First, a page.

Stay where you are in GP Management Editor, and right click on Intermediate Certification Authorities and select Import

This time select CA1.crt and press Next

Make sure that Intermediate Certification Authorities is selected, press Next and then Finish.

Import will be confirmed as success.

Now, we can close Group Policy Management Editor.

Let’s now quickly check on Test-Client1 PC if the certificates are visible.

On CLient1 VM, start CMD as admin and type in following

gpupdate.exe /force

On Client1 VM, open MMC, and add in Local Computer Certificates. If we go to Trusted Root Certification Authorities – our RootCA should be there. Same goes for Intermediate Certification Authorities.

It is also possible that you could see duplicated certificates, that is completely normal phenomenon.

There is one more thing we must do, and one more thing you may or may not need.

Deploy the Root Certificate to the Domain Controller

We can do this two ways – one is to link PKICerts1 policy we created to Domain Controllers OU – we won’t do that here, we will use second method, and that is to manually install RootCA.crt and CA1.crt

Open C:\Certs on DC1 and double click on RootCA.crt and select Install Certificate…

Select Local Machine

Select “Place all certificates in the following store:” and select Trusted Root Certification Authorities – Next and Finish

Now we are done with part that we have to do.

Optional – enable access to certs for Linux, Android and iOS machines

This step is optional, but if you have Linux in your environment, or use Android or iOS devices, this will come in very handy.

We will do this part on CA1 server, which already has everything in place, and has certs in C:\Certs folder. We now only need to create a new virtual directory in IIS.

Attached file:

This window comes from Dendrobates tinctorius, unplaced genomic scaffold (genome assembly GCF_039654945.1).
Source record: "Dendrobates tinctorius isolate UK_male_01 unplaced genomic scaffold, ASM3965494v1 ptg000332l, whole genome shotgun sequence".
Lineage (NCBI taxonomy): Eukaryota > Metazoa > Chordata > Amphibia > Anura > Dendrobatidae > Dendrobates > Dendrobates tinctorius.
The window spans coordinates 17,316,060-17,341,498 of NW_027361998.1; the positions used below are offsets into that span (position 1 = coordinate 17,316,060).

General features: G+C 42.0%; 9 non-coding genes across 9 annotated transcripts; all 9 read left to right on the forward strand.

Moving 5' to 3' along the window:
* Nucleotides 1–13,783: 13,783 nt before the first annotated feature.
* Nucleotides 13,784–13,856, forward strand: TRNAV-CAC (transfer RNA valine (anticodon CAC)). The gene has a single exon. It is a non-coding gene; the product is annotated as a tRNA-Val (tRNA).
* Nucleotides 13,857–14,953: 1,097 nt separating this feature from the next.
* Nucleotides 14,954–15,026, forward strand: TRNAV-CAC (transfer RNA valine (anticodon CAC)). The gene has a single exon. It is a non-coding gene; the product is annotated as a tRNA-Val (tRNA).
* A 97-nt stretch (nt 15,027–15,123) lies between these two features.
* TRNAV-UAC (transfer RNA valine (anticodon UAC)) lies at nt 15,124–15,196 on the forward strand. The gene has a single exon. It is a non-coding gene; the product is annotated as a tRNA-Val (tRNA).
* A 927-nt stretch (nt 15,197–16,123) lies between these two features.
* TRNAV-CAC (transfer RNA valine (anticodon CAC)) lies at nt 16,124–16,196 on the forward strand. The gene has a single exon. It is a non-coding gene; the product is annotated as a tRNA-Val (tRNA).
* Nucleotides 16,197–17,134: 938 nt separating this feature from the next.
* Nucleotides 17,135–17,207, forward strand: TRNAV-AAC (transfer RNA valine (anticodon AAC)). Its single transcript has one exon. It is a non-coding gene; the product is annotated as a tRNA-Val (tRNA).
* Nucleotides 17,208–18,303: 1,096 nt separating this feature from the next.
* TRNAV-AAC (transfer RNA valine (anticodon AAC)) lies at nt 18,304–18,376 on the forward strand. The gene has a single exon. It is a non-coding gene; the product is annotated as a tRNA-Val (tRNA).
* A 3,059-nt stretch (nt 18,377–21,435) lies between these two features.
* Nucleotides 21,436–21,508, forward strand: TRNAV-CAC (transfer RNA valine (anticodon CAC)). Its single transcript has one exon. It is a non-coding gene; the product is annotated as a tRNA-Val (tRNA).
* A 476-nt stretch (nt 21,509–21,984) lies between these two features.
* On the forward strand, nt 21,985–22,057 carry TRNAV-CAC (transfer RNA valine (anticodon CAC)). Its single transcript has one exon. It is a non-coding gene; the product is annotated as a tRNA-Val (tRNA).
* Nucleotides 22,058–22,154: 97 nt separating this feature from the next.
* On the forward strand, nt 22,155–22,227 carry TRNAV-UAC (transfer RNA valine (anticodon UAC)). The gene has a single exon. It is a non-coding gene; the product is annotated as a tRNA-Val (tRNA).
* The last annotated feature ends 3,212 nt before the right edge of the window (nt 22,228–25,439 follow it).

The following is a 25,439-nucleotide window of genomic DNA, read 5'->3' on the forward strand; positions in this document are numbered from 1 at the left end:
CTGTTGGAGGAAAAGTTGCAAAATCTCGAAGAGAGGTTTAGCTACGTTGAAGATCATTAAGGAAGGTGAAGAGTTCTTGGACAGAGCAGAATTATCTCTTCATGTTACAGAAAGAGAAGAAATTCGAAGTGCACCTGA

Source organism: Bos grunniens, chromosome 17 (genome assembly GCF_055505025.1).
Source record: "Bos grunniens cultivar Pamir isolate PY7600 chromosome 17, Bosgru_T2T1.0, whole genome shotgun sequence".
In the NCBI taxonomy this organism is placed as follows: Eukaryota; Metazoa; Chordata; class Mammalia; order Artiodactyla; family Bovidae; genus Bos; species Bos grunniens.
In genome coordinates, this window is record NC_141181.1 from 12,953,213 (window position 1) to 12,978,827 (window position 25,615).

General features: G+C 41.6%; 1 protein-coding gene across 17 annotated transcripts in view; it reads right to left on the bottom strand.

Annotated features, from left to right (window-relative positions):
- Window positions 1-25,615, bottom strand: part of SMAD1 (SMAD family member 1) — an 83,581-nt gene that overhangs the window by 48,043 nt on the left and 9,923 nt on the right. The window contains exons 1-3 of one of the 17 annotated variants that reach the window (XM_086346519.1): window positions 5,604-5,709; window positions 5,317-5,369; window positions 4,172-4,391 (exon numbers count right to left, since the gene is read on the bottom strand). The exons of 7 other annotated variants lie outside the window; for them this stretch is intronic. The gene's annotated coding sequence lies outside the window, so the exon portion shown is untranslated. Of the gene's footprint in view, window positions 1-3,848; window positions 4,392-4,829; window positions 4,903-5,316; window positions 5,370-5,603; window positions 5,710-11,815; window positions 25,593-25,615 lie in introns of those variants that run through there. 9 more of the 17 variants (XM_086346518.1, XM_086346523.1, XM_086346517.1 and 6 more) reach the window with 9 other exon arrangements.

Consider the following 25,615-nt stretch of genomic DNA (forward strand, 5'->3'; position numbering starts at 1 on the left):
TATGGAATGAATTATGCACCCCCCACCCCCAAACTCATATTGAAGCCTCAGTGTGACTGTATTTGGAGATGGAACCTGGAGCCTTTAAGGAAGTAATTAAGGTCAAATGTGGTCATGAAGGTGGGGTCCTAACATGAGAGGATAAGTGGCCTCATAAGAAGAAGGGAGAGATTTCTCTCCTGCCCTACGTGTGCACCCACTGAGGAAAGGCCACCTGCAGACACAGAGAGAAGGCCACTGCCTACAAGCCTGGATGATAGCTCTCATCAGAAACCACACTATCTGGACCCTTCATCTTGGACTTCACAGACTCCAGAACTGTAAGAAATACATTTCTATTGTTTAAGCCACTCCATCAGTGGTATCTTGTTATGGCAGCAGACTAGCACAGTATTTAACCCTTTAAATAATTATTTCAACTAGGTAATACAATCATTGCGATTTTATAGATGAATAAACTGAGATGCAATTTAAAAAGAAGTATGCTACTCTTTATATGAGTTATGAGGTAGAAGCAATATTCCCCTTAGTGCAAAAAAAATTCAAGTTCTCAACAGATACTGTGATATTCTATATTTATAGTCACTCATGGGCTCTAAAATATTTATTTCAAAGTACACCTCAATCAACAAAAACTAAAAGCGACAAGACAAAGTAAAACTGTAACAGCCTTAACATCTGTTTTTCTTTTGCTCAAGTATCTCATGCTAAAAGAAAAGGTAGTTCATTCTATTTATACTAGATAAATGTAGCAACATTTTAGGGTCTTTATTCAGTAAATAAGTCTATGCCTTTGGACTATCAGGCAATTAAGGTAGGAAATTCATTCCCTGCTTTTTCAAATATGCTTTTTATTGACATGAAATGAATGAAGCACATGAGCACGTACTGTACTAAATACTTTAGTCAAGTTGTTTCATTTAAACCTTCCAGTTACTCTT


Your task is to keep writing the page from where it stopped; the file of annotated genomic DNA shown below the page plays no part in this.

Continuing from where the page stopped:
Now, on CA1 server, start IIS Manager / right click on Default Web Site and select Add Virtual Directory

I created alias Certs and pointed to C:\Certs dir as physical path.

Click on Certs directory under Defautl Web Site, select Directory Browsing, and in Directory Browsing click on Enable. Restart IIS for a good measure.

Now, if I go to the Linux client I installed in the meantime, and added it to domain. Here you can read how. If I enter http://test-ca1.test.loca/certs I will get folder with certificates that I need. Very useful.

That is that, we now have streamlined deployment of RootCA and CA1 certs throughout domain and different platforms, it will make our life easier and infrastructure more resilient.

Implementing Two-Tier PKI on Windows Server 2022 – Part 1

Implementing Two-Tier PKI on Windows Server 2022 – Part 2

Implementing Two-Tier PKI on Windows Server 2022 – Part 3 – you are here

Implementing Two-Tier PKI on Windows Server 2022 – Part 4

Implementing Two-Tier PKI on Windows Server 2022 – Part 5

Implementing Two-Tier PKI on Windows Server 2022 – Part 6

Implementing Two-Tier PKI on Windows Server 2022 – Part 7

Implementing Two-Tier PKI on Windows Server 2022 – Part 8